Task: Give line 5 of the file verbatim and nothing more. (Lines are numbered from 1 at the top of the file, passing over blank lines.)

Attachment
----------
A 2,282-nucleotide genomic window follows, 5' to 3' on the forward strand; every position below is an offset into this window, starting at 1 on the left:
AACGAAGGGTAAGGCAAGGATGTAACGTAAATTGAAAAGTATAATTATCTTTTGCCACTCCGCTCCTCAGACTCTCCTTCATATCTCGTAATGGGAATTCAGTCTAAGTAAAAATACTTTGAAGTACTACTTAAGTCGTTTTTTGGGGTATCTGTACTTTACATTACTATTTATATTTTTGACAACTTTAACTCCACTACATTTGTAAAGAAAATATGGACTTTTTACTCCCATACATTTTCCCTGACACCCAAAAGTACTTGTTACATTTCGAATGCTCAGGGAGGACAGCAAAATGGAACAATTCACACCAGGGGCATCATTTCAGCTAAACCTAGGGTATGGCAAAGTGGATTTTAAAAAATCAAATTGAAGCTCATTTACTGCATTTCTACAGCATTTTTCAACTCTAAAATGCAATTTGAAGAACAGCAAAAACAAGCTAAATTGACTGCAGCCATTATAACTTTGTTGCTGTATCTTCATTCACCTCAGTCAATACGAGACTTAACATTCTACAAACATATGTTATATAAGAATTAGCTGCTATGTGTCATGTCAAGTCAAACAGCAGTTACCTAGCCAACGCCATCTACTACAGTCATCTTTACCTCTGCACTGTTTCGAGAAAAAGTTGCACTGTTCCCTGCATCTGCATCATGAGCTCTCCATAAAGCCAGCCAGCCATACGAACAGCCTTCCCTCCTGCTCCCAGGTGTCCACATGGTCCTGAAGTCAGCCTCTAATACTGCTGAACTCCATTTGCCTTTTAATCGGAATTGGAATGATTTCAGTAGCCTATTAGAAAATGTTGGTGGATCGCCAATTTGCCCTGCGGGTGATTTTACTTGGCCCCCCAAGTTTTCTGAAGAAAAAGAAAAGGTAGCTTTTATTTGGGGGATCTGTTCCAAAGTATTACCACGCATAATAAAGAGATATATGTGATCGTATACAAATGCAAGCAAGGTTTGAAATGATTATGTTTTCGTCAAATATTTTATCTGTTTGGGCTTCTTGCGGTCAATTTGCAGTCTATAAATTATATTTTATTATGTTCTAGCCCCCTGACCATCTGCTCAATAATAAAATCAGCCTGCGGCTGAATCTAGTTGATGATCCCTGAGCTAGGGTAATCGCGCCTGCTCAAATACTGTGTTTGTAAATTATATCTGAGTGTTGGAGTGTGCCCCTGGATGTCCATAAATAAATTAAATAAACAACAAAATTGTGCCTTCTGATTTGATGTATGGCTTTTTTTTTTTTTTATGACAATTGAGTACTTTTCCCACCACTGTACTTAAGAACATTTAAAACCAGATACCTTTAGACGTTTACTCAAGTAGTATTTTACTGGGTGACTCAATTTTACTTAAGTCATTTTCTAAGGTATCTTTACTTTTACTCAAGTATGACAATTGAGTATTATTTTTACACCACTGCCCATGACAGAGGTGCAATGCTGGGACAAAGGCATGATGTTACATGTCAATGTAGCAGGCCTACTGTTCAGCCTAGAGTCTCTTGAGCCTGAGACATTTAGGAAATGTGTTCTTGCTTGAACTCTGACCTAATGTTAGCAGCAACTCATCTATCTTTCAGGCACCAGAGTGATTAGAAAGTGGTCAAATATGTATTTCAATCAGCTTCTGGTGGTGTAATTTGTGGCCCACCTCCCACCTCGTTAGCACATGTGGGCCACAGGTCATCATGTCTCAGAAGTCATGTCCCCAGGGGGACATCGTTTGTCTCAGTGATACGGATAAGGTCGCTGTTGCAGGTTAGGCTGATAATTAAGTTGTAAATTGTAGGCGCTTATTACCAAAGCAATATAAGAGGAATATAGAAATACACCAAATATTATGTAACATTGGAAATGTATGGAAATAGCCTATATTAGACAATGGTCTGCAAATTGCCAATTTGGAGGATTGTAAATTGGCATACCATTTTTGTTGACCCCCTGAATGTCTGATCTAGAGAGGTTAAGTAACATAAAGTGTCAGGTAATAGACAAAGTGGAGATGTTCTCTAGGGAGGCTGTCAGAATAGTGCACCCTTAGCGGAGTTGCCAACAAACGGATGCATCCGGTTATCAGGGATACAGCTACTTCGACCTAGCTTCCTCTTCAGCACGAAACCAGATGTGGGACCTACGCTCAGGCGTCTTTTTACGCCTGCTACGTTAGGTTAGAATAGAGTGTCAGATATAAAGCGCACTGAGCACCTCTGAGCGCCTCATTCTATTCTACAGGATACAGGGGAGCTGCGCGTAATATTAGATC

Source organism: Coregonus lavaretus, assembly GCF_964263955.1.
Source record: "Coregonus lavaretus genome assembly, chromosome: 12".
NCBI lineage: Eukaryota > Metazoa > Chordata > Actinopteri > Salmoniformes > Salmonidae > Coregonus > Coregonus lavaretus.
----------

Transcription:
NCBI lineage: Eukaryota > Metazoa > Chordata > Actinopteri > Salmoniformes > Salmonidae > Coregonus > Coregonus lavaretus.